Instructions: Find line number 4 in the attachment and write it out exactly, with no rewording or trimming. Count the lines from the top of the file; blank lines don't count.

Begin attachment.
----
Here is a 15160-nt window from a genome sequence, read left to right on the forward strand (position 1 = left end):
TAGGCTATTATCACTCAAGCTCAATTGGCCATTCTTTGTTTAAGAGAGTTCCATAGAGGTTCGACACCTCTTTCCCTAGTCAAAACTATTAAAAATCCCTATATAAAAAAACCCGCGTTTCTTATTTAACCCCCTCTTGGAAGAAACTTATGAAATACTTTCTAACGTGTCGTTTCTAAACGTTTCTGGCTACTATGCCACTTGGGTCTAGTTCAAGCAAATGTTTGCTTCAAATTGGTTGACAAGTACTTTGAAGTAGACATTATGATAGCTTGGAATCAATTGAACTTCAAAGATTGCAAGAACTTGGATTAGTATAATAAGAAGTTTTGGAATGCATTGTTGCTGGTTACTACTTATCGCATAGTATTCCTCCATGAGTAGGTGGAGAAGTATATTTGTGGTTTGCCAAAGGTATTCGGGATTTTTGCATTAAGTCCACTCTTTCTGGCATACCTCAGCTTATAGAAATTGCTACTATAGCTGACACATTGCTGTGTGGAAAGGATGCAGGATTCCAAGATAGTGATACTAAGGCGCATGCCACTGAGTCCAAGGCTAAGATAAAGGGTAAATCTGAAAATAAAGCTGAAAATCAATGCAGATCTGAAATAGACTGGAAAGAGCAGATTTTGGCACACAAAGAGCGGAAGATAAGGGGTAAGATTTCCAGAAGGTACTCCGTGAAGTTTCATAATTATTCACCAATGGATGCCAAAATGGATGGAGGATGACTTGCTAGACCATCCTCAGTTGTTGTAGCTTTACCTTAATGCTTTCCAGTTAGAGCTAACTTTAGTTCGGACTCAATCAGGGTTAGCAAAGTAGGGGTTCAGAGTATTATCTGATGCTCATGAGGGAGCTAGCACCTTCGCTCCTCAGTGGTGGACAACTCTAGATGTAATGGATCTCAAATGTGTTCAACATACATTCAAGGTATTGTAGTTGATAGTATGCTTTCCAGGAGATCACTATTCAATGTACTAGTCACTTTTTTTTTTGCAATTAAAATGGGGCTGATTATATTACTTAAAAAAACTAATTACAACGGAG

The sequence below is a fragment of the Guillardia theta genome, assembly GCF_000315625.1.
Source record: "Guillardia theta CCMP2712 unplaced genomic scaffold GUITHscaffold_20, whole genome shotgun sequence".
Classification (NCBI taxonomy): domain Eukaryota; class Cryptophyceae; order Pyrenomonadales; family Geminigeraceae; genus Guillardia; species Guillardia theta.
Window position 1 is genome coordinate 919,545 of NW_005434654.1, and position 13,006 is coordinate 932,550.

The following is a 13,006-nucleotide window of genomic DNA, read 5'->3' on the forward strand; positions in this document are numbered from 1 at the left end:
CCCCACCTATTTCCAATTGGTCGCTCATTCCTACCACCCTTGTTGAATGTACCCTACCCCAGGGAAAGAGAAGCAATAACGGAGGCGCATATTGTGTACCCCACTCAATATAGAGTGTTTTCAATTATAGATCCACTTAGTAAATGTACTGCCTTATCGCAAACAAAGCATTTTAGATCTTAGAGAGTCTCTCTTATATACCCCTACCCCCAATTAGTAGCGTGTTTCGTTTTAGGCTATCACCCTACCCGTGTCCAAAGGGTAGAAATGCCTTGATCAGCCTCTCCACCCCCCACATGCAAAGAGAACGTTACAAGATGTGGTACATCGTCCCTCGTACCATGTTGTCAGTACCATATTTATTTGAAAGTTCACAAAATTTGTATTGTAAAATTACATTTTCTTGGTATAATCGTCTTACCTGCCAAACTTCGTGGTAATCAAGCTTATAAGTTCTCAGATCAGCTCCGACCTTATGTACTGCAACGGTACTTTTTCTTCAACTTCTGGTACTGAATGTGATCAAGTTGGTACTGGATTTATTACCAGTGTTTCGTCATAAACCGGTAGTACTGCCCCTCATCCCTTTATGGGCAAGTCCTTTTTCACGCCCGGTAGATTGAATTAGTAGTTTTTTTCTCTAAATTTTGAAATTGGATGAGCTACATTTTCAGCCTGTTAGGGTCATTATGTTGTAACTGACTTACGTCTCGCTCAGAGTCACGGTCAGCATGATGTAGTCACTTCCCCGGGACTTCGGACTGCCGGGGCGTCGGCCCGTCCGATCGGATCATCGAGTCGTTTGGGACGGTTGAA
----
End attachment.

Source record: "Guillardia theta CCMP2712 unplaced genomic scaffold GUITHscaffold_20, whole genome shotgun sequence".